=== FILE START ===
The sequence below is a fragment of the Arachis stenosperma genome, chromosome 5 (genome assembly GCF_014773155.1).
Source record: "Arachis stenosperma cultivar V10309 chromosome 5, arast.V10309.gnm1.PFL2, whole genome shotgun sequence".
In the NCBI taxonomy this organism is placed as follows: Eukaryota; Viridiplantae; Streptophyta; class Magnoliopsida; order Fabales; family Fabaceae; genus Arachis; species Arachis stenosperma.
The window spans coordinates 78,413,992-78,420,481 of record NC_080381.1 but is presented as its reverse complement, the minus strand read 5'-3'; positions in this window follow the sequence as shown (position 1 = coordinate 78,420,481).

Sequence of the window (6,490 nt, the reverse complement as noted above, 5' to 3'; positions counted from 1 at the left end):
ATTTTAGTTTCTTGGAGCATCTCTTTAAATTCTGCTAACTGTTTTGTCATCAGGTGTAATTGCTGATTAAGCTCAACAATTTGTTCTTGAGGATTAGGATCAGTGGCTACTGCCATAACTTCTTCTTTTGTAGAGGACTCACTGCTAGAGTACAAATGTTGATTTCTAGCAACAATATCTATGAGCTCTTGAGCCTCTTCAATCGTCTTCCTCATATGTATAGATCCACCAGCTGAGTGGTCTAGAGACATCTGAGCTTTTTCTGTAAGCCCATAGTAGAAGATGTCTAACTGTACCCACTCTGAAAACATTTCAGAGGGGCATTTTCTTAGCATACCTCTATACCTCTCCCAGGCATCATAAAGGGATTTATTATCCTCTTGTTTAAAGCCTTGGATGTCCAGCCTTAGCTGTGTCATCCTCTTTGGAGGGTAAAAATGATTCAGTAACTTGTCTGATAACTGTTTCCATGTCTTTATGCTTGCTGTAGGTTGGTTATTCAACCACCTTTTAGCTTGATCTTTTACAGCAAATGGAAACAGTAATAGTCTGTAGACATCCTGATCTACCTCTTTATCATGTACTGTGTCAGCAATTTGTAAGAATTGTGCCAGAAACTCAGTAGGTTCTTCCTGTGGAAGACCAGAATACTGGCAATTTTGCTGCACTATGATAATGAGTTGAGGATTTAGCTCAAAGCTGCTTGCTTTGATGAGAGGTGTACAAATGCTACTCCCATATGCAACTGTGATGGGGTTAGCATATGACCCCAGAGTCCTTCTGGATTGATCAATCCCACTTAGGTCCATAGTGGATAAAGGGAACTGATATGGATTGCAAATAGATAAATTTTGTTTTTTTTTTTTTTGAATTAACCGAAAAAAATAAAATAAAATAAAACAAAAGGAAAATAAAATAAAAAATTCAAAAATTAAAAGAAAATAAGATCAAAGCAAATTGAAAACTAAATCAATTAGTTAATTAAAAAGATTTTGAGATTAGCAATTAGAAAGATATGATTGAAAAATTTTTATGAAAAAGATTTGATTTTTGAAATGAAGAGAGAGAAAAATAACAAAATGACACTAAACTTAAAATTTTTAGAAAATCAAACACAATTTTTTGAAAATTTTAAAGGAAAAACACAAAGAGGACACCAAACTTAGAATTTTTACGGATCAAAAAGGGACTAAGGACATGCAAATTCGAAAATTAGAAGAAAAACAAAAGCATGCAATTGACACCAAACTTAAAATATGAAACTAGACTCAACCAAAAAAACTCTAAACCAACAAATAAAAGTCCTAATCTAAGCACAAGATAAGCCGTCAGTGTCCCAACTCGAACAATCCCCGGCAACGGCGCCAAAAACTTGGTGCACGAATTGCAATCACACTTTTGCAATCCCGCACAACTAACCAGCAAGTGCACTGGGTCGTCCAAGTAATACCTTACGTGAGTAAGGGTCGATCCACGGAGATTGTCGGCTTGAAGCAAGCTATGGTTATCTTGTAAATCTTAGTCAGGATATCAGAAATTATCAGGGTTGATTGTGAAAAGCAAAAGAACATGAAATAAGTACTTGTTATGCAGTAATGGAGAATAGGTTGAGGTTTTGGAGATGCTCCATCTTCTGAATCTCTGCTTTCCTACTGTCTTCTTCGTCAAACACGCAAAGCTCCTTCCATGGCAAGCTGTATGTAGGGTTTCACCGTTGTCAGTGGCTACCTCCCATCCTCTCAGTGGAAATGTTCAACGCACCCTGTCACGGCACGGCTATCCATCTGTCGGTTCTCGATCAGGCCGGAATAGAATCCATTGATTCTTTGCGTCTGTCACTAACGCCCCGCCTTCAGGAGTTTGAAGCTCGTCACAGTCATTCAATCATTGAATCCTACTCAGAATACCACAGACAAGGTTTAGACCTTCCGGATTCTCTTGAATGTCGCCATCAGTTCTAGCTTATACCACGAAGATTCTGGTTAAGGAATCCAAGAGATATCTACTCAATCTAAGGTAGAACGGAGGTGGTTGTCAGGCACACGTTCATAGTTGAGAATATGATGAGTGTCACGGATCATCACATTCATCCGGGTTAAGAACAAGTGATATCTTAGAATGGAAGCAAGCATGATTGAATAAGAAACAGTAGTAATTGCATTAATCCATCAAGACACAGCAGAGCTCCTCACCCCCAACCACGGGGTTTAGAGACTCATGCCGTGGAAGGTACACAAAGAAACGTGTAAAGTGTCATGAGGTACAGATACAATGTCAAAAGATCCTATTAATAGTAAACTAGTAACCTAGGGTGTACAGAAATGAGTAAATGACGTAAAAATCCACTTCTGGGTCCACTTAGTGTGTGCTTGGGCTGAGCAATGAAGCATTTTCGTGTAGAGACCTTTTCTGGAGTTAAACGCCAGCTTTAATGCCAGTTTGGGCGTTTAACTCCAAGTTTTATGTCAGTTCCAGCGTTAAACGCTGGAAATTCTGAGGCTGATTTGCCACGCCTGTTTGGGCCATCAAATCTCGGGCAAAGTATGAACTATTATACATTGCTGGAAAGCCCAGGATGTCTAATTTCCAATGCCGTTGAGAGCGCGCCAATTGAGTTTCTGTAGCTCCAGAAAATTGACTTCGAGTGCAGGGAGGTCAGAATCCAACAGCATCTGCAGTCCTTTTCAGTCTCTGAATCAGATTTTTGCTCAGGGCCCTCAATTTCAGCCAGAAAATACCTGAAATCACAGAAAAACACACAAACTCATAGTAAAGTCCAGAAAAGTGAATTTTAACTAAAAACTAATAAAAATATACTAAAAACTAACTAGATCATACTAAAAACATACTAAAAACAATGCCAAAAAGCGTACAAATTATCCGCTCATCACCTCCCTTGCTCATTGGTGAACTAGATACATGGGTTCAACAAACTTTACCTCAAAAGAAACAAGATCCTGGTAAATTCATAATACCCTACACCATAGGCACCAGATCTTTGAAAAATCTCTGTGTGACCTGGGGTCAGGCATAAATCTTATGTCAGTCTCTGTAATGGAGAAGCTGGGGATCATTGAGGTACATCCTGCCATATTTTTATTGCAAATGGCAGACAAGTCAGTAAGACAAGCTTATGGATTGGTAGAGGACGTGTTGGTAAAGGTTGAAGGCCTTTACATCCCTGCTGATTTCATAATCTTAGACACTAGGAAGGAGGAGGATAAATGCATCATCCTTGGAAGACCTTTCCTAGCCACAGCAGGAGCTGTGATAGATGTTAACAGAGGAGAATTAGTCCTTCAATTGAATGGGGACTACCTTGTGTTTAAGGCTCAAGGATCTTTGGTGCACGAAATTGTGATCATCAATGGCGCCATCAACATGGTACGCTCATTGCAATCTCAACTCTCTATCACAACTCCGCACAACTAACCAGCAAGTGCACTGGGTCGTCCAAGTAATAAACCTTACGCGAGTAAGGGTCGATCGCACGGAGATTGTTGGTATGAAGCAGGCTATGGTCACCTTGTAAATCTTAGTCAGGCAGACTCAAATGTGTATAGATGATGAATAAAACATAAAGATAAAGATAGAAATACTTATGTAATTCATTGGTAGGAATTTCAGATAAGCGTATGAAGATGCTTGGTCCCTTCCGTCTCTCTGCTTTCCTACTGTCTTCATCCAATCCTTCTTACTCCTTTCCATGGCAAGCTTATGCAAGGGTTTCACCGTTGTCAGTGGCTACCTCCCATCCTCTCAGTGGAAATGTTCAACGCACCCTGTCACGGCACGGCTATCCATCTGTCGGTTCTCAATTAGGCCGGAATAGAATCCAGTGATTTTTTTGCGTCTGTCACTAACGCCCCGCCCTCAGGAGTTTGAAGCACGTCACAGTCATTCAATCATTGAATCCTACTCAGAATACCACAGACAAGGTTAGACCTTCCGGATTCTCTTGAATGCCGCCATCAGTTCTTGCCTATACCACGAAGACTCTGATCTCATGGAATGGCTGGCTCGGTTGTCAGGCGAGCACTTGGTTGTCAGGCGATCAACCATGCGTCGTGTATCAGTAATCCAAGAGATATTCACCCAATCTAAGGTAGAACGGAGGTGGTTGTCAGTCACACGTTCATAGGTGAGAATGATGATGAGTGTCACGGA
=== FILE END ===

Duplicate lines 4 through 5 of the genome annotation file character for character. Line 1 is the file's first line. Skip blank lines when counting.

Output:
The window spans coordinates 78,413,992-78,420,481 of record NC_080381.1 but is presented as its reverse complement, the minus strand read 5'-3'; positions in this window follow the sequence as shown (position 1 = coordinate 78,420,481).

Sequence of the window (6,490 nt, the reverse complement as noted above, 5' to 3'; positions counted from 1 at the left end):